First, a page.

10 years of RCC Video

Press Releases

03 FEB 2015

Employment and economic situation crucial for the region

The implementation of the RCC's SEE 2020 strategy, was the focus of the conference in Pristina, organized by the RCC Secretariat in cooperation with the Ministry of Trade and Industry, and the OECD, on 3 February 2015. (Photo RCC/Selma Ahatovic-Lihic)

The implementation of the RCC's SEE 2020 strategy, was the focus of the conference in Pristina, organized by the RCC Secretariat in cooperation with the Ministry of Trade and Industry, and the OECD, on 3 February 2015. (Photo RCC/Selma Ahatovic-Lihic)

PRISTINA – The implementation of the Regional Cooperation Council (RCC)’s South East Europe (SEE) 2020 strategy, was the focus of today’s conference in Pristina, organized by the RCC Secretariat in cooperation with the Ministry of Trade and Industry, and the Organisation for Economic Co-operation and Development (OECD). Participants heard about the instruments for measuring the results achieved and the road ahead, and saw a video showing what the people of Pristina think about their future, major problems, advantages, and regional cooperation.

In her opening remarks, Hykmete Bajrami, Minister of Trade and Industry, said that the region should work together, especially when it comes to EU integrations. She gave full support for the SEE 2020 strategy, stressing that its implementation will bring prosperity and development to the region.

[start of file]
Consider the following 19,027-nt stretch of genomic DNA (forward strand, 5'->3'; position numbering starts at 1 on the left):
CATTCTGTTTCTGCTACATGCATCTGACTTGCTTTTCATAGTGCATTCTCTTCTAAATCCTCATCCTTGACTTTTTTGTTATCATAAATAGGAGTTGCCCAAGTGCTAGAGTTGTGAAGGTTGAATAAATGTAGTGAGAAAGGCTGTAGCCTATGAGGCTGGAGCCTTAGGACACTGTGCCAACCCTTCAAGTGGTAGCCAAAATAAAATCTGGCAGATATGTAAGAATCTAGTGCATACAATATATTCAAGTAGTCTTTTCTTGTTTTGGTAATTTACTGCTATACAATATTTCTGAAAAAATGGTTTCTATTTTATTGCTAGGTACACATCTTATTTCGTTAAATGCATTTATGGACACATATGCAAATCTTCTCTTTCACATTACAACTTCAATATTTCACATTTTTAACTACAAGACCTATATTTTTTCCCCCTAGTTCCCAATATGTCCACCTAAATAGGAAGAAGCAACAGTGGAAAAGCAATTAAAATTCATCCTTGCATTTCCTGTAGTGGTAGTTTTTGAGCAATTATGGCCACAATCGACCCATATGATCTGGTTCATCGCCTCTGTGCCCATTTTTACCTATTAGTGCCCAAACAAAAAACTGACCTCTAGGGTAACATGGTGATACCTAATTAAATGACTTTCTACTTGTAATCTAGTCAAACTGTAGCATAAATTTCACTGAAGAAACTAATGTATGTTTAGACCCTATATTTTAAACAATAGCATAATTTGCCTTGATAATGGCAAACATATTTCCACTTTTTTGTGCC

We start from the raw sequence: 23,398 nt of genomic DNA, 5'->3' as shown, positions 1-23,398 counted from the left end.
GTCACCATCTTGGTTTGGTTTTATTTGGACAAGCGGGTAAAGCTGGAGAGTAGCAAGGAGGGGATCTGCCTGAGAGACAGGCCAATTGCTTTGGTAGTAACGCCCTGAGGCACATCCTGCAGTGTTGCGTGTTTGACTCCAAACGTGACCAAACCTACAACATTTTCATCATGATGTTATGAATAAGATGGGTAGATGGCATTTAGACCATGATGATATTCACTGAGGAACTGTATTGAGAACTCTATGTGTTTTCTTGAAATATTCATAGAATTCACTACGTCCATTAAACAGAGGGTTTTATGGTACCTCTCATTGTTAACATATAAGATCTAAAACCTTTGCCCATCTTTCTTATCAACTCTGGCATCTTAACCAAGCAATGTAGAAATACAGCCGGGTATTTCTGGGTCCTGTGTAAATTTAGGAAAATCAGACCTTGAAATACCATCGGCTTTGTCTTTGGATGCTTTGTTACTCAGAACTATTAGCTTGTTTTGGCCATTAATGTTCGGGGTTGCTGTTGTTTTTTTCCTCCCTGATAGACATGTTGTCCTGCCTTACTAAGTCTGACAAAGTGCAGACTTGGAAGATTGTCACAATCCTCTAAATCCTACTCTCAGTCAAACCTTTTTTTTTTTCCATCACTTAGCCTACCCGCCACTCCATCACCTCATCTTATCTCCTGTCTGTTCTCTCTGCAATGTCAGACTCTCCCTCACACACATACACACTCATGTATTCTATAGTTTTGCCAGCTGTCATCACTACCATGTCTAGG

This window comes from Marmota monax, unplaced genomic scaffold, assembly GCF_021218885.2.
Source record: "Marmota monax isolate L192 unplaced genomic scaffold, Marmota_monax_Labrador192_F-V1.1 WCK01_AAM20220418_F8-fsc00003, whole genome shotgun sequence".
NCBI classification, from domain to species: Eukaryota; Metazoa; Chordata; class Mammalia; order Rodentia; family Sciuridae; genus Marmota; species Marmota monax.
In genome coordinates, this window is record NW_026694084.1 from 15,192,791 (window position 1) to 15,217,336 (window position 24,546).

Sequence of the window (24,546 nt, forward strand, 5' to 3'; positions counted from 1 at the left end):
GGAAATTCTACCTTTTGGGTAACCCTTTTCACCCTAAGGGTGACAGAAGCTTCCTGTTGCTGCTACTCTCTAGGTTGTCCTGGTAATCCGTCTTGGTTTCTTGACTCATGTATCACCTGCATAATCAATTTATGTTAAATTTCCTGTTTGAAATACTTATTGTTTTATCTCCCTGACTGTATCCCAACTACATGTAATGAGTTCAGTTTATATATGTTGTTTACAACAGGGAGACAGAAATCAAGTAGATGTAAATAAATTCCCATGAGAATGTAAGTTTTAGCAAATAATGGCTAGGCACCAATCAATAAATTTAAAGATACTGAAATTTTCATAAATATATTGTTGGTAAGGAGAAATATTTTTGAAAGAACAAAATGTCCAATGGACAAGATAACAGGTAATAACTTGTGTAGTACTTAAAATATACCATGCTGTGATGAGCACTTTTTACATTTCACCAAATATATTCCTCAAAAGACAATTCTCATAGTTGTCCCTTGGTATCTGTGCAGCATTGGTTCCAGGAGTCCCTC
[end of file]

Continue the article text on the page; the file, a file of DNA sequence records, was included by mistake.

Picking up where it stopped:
“The programme of the new Government is complementary with the priorities of the SEE 2020 strategy,” said the Minister.

Gazmend Turdiu, Deputy RCC Secretary General, presented the initial results of the Balkan barometer research, a comprehensive public opinion and business sentiment survey asking more than 14,000 citizens and 1,400 companies in 7 Western Balkans economies to share their views on main political, social and economic developments.

“The highest number of people (40%) in SEE sees unemployment and economic situation as the biggest problems the regions faces. In terms of employment, out of the people surveyed, 45% are working (employed or self-employed either in the formal or informal sector), 19% are unemployed and 25% are retired. This was just a snapshot of a very comprehensive survey, and the full report will be released in the coming months.”

Edmond Hajrizi, Professor at the University of Business and Technology in Pristina, spoke about the education challenges they are facing and regional advantages and challenges ahead. He said that Kosovo* has 110.000 students, 418 programmes and 3500 academic staff, but that the needs and wishes of the business sector are not served by the education system adequately. He said that the education must be linked strongly with the job opportunities for the young.

The Pristina meeting is a first in a series of similar events throughout the region. Podgorica is scheduled for 5 February, and Tirana for 9 February, with Sarajevo, Belgrade and Skopje to follow.

More than 80 representatives of administration, international organisations, business, academia, and civil society organisations, took part in this event, and shared their views on the overall situation in the region. The meeting has been organised by the RCC Secretariat in cooperation with the Ministry of Trade and Industry, and the OECD as the engaging mechanism tasked to finalise policy assessments in 16 different sectors covered by the SEE 2020 strategy.

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